PHILADELPHIA, Pennsylvania:ONE GOOD turn generally leads to another. That wasn’t the case for Darren Mattocks in Sunday night’s CONCACAF Gold Cup final between Jamaica and Mexico, when the 24-year-old striker was not handed a starting place.Head coach Winfried Sch‰fer explained in the post-game press conference that “it was a tactical” decision, as he wanted Simon Dawkins – with whom he has been alternating the starting place – to press their midfielders for a tighter defensive system at the start of the game.Mattocks had scored in the previous game when Jamaica hit a high, creating history with a 2-1 semi-final win against the United States at Georgia Dome in Atlanta, their first over the Americans on their turf.However, he was left on the bench, and within a minute of entering the field at the 60th minute, Mexico scored their third goal enroute to a 3-1 win.However, Mattocks came up trumps for the second game running by scoring at the 80th minute to hand the Reggae Boyz a consolation goal.”A bit too late,” he admitted.Asked if he was disappointed at not being included in the starting eleven, the straight-talking player said: “As a striker, you’re always going to be disappointed, especially after scoring in the last game, beating America for the first time in America.TEAMGAME”But it’s a team game, a team effort, and I’ve got to respect the coach’s decision and just come in the game and make an impact. Unfortunately, my impact was just a bit too late,” said Mattocks.”We need to move forward as a country, and we’re gonna get back to the drawing board and not get too complacent about this because it’s a great run into the final, but there are things that we can improve on and, hopefully, we’ll move on to the future in the right direction,” he added.Mexico, meanwhile, were lifting an unprecedented seventh title. The United States (five) and Canada (one) are the other tournament winners.”Hats off to the Mexican team,” Mattocks said. “They did fantastic in this game, and they deserve to be champions.”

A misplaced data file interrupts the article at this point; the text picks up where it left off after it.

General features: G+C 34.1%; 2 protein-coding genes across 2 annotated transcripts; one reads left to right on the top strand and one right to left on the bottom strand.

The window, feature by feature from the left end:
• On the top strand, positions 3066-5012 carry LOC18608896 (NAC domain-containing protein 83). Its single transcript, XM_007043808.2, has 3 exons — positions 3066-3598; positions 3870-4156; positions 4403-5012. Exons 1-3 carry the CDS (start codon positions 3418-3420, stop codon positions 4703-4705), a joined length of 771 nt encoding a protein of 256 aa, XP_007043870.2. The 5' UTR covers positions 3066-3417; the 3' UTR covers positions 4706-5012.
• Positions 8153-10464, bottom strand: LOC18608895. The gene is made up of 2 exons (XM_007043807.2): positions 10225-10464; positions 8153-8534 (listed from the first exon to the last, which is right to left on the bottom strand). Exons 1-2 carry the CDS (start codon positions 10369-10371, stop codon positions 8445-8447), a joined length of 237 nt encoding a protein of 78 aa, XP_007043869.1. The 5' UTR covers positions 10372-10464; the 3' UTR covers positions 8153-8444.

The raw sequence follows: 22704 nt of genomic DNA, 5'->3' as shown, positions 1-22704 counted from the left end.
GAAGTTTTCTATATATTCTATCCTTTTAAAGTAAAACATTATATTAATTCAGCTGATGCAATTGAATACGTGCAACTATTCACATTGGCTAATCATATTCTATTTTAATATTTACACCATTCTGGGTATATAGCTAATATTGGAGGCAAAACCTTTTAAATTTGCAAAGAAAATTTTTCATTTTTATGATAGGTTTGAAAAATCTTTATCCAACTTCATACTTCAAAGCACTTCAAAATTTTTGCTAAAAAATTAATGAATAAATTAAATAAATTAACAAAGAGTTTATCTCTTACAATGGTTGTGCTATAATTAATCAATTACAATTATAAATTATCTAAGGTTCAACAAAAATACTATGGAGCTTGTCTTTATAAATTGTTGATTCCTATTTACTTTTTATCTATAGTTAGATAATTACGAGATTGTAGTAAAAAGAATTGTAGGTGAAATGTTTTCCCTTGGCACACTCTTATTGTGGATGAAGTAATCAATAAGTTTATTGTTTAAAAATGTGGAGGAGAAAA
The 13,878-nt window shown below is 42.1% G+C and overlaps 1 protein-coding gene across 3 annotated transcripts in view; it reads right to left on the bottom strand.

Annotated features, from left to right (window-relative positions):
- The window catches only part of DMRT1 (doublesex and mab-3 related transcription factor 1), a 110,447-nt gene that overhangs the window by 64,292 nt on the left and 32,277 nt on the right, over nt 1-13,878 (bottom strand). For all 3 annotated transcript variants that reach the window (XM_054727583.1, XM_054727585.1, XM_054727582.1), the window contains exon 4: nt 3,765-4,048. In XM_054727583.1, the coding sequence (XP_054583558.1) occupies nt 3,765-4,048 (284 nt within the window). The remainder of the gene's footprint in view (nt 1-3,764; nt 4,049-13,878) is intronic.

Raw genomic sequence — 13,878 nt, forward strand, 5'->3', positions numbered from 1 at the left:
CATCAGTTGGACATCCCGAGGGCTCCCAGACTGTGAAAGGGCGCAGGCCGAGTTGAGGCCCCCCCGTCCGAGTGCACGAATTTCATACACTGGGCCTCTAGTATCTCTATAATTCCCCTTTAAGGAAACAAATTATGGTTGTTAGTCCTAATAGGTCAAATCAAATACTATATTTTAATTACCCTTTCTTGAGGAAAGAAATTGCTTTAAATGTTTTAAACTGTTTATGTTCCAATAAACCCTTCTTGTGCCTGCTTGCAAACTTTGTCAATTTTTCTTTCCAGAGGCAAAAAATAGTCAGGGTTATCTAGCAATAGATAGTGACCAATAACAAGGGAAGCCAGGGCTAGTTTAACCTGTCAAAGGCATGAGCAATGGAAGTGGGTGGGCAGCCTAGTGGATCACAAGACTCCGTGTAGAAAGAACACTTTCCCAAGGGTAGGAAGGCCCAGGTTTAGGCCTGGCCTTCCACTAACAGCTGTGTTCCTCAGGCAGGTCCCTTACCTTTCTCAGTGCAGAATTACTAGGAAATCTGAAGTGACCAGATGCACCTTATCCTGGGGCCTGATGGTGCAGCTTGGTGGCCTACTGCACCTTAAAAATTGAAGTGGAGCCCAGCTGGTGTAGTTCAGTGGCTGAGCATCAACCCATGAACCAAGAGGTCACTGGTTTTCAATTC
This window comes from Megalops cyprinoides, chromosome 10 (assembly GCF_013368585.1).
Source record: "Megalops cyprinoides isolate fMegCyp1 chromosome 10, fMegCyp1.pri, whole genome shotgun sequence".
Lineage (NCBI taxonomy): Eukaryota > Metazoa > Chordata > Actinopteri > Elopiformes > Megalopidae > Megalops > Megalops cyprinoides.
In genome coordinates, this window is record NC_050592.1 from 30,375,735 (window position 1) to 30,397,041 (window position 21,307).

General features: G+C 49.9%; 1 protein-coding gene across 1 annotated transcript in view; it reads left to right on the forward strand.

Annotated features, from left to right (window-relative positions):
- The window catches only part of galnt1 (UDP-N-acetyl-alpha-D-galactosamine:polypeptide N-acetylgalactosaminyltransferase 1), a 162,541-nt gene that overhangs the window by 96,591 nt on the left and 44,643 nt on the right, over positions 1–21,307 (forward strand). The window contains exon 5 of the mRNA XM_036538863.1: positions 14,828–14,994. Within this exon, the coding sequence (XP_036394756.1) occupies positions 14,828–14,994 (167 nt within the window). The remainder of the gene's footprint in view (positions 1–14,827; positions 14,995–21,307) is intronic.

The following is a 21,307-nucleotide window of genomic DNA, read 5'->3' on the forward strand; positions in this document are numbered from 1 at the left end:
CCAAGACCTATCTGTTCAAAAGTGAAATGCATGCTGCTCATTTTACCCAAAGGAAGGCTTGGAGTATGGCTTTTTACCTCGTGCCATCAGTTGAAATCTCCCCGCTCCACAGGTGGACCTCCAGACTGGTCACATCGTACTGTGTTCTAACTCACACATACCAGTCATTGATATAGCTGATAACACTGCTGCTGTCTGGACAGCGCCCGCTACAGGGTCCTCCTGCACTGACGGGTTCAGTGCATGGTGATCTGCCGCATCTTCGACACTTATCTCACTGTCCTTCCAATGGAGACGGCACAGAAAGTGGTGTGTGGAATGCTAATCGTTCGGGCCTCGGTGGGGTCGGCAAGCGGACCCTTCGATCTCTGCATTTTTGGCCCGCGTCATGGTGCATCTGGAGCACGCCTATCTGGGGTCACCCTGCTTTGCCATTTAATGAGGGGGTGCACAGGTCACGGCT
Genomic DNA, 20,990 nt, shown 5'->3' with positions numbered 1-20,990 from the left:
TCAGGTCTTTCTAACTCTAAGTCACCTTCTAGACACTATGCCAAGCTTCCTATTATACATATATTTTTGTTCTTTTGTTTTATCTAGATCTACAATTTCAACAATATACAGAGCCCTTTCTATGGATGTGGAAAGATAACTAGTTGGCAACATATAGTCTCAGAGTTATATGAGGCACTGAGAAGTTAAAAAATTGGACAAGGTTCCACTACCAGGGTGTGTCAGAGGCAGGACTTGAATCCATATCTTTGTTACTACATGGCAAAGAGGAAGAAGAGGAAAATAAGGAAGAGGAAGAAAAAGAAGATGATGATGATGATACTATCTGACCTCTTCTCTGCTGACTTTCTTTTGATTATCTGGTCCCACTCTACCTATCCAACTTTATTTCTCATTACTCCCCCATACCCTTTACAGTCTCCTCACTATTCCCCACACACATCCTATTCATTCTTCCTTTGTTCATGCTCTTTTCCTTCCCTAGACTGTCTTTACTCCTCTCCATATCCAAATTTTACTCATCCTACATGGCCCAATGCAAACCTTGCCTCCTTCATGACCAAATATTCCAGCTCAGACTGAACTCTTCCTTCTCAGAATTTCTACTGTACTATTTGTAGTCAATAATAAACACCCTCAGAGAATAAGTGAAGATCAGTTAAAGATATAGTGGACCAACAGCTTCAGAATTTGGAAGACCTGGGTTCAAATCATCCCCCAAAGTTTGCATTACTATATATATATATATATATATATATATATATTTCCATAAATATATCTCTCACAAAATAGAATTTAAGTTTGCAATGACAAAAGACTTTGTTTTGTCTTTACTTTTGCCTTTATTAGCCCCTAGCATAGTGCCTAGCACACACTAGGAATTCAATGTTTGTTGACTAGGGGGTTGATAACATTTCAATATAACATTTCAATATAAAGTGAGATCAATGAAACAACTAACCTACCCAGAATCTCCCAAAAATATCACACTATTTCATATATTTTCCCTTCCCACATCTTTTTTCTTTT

By now, anyone who’s interested has already seen the disturbing images of the calamitous ending of Tuesday’s immigrant march in downtown Los Angeles. It’s all over Fox, CNN and the real force, YouTube.com. Along with rally participants, the press corps at the park were hit with batons and shoved, shot at with foam bullets, pushed to the ground and their expensive equipment tossed around like trash. As the 600 LAPD officers decked out in riot gear descended on the crowd at MacArthur Park saying, “Double time, it’s tussle time,” they didn’t distinguish between reporters and agitators. With something that almost seemed like relish, they plowed through anyone in their way. And why not? They were finally getting to let loose on a group of people who pick on them all the time with impunity: journalists. The Police Protective League, the police officers’ union, responded with a request for people not to rush to judgment. OK, but how is it rushing to judgment to say cops shouldn’t interfere with journalists who are doing their job – a job protected both by the U.S. Constitution and city policy, as agreed upon after the infamous DNC clash? Maybe it wouldn’t be prudent to rush to judgment if journalists were throwing rocks or plastic bottles, as the small group of “anarchists” who reportedly provoked the police were doing. But with their TV cameras, recording equipment and LAPD-issued press badges with the bright purple stickers, it was unlikely anyone with the intelligence to pass through the LAPD academy could have mistaken them for anything other than journalists. C’mon, no man wears that much makeup unless he’s in drag or on TV. Maybe in the minds of some cops, the reporters were doing worse than throwing rocks. They were recording what was going on. The job of government and, by extension, its law enforcement proxies and journalists are naturally in mutual opposition. Government tries to limit information and access; journalists try to push for information and access. But usually it’s a metaphorical struggle. Tuesday, it manifested itself in an unfortunately physical way that has and should shake up the LAPD. Fox reporter Christina Gonzalez, with a microphone in hand and beautifully coifed hair, and her camerawoman carrying a large TV camera, were clearly not rally participants. Woe to the officers who knocked the camerawoman to the ground and shoved Gonzalez when she tried to help her partner up. The video was aired on Fox affiliates across the nation. She wasn’t the only nonparticipating, nonthreatening reporter to get hurt by the cops that day. KPCC radio’s Patricia Nazario was trying to get out of the way when she was hit twice with a baton. TV cameramen were pushed and shoved. One video clip showed a large cameraman pushed to the ground, where an officer calmly kicked him. So much for the kinder, gentler LAPD that the federal consent decree supposedly created. If officers feel they must stop their actions from being recorded, you can bet they are doing something they don’t want people to know about, like that Rodney King thing in 1991. “Believe me, this is something we will dig into,” Chief William Bratton told a group of angry reporters the next day in a City Hall news conference. Nearly 24 hours later, they were still fuming from the treatment. “There are a lot of friends in this room,” Bratton said. Don’t doubt he means it, and not just because now even the FBI is looking into the clash. Bratton’s a cop’s cop, but also a savvy politician who adheres to the old theory that you keep your friends close and your enemies closer. And you never, ever give them a reason for righteous indignation. That will last way longer than a “Budweiser” tattoo across the the chest. Mariel Garza is a columnist and editorial writer for the Los Angeles Daily News. Write to her by e-mail at email@example.comWant local news?Sign up for the Localist and stay informed Something went wrong. Please try again.subscribeCongratulations! You’re all set! THE LAPD should know by now that in America, riling up the press corps is about as good an idea as poking at a hornet’s nest. Injustice to regular people is one thing, but meting out injustice to a reporter trying to do her job is like a getting a tattoo when you’re drunk – you’ll never be free of that one stupid mistake. And thank God for that. Without that little measure of protection for the people gathering information for the masses, there wouldn’t be that many people gathering information for the masses. We just don’t get paid enough to get whacked around. But Los Angeles Police Department officers must have forgotten the hard lesson learned most recently in 2000 at the Democratic National Convention. Roughing up reporters and ordinary people cost the city more than $5 million in settlements, and showed the nation what a paramilitary organization looks like when it gets too excited about controlling the crowds.